The Survival Lottery
Harris (John)
Source: Philosophy, Vol. 50, No. 191 (Jan., 1975), pp. 81-87
Paper - Abstract

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Author’s Introduction

  1. Let us suppose that organ transplant1 procedures have been perfected; in such circumstances if two dying patients could be saved by organ transplants2 then, if surgeons have the requisite organs in stock and no other needy patients, but nevertheless allow their patients to die, we would be inclined to say, and be justified in saying, that the patients died because the doctors refused to save them.
  2. But if there are no spare organs in stock and none otherwise available, the doctors have no choice, they cannot save their patients and so must let them die. In this case we would be disinclined to say that the doctors are in any sense the cause of their patients' deaths.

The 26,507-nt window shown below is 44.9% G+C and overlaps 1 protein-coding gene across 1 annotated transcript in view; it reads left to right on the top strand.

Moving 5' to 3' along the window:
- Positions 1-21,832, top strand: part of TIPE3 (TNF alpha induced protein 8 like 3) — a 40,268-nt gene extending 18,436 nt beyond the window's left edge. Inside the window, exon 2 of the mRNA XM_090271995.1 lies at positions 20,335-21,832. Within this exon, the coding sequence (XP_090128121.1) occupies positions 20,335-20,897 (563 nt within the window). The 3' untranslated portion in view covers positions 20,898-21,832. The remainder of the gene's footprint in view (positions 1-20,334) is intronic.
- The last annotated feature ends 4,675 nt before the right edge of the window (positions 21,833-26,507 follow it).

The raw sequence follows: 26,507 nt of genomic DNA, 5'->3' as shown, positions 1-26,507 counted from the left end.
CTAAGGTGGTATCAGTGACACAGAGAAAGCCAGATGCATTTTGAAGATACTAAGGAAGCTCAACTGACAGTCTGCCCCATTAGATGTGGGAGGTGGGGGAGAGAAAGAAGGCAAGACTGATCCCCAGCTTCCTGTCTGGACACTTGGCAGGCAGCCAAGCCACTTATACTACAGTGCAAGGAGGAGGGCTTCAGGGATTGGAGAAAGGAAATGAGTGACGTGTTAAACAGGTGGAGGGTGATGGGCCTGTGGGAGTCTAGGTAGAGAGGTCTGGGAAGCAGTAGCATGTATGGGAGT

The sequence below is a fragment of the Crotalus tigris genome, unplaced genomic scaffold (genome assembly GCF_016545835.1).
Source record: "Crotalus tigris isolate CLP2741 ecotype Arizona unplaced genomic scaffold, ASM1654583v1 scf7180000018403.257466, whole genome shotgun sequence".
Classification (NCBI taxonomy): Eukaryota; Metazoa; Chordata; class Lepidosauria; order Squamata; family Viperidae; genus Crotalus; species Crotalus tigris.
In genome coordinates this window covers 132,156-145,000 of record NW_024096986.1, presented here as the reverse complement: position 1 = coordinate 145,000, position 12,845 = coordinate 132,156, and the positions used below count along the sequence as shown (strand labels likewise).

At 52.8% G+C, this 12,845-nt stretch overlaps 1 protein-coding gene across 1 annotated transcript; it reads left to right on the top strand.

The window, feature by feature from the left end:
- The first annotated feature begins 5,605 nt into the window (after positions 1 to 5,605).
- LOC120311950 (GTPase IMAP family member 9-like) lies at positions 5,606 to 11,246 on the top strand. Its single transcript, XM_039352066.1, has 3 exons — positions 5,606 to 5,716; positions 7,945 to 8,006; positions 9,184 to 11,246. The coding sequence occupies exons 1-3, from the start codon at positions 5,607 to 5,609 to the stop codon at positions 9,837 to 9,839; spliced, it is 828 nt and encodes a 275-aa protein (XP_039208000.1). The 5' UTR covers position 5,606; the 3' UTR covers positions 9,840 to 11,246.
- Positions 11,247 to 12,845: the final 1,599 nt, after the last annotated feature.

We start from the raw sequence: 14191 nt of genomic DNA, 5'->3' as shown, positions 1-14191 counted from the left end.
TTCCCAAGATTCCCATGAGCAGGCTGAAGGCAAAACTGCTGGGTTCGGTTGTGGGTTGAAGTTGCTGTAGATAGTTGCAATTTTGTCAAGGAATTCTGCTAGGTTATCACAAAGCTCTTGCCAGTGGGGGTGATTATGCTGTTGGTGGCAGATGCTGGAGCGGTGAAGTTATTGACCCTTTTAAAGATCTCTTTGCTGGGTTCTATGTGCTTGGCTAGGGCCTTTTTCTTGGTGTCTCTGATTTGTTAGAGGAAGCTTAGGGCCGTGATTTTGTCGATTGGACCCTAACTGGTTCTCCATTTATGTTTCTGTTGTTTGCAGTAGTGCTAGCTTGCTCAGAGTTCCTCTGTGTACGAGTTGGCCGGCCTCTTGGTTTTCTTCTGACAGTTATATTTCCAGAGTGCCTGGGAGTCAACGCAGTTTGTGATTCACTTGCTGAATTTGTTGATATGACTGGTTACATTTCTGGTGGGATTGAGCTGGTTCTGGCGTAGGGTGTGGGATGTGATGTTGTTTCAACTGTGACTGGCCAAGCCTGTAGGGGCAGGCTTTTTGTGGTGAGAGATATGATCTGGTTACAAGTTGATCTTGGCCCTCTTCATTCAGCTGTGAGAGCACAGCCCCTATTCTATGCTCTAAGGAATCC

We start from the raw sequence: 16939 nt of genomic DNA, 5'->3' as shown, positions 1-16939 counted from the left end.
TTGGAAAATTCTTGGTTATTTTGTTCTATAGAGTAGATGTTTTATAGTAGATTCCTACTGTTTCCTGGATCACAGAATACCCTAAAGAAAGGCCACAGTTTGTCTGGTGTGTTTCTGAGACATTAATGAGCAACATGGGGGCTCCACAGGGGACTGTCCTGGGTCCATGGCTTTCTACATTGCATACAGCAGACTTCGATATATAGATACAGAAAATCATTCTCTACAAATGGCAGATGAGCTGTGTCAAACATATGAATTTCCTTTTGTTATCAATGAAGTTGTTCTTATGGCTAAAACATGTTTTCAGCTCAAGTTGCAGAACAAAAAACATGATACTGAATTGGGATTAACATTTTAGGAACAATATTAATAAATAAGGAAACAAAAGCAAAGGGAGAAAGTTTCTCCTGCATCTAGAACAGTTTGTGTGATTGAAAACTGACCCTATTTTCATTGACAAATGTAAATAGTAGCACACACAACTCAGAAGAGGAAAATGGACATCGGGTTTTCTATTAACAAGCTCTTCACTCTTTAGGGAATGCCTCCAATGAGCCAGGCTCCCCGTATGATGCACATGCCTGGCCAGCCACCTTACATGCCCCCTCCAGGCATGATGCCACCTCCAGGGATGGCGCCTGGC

3. But let us further suppose that the two dying patients, Y and Z, are not happy about being left to die. They might argue that it is not strictly true that there are no organs which could be used to save them. Y needs a new heart and Z new lungs. They point out that if just one healthy person were to be killed his organs could be removed and both of them be saved.
  4. We and the doctors would probably be alike in thinking that such a step, while technically possible, would be out of the question. We would not say that the doctors were killing their patients if they refused to prey upon the healthy to save the sick. And because this sort of surgical Robin Hoodery is out of the question we can tell Y and Z that they cannot be saved, and that when they die they will have died of natural causes and not of the neglect of their doctors. Y and Z do not however agree, they insist that if the doctors fail to kill a healthy man and use his organs to save them, then the doctors will be responsible3 for their deaths.

In-Page Footnotes

Footnote 3:

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